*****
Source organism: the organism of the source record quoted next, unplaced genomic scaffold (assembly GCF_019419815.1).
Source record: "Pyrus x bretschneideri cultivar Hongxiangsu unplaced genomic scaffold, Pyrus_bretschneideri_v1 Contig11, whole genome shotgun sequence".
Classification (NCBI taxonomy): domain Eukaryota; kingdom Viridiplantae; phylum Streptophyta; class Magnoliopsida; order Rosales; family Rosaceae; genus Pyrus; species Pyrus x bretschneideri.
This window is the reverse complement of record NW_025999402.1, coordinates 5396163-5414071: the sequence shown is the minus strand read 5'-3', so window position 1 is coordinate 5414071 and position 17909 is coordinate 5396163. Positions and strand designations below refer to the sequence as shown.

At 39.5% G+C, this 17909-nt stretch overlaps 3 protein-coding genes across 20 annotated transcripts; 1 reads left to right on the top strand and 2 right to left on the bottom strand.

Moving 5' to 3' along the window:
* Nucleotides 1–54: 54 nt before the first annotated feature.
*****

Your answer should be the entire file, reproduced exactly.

Source organism: the organism of the source record quoted next, unplaced genomic scaffold (assembly GCF_019419815.1).
Source record: "Pyrus x bretschneideri cultivar Hongxiangsu unplaced genomic scaffold, Pyrus_bretschneideri_v1 Contig11, whole genome shotgun sequence".
Classification (NCBI taxonomy): domain Eukaryota; kingdom Viridiplantae; phylum Streptophyta; class Magnoliopsida; order Rosales; family Rosaceae; genus Pyrus; species Pyrus x bretschneideri.
This window is the reverse complement of record NW_025999402.1, coordinates 5396163-5414071: the sequence shown is the minus strand read 5'-3', so window position 1 is coordinate 5414071 and position 17909 is coordinate 5396163. Positions and strand designations below refer to the sequence as shown.

At 39.5% G+C, this 17909-nt stretch overlaps 3 protein-coding genes across 20 annotated transcripts; 1 reads left to right on the top strand and 2 right to left on the bottom strand.

Moving 5' to 3' along the window:
* Nucleotides 1–54: 54 nt before the first annotated feature.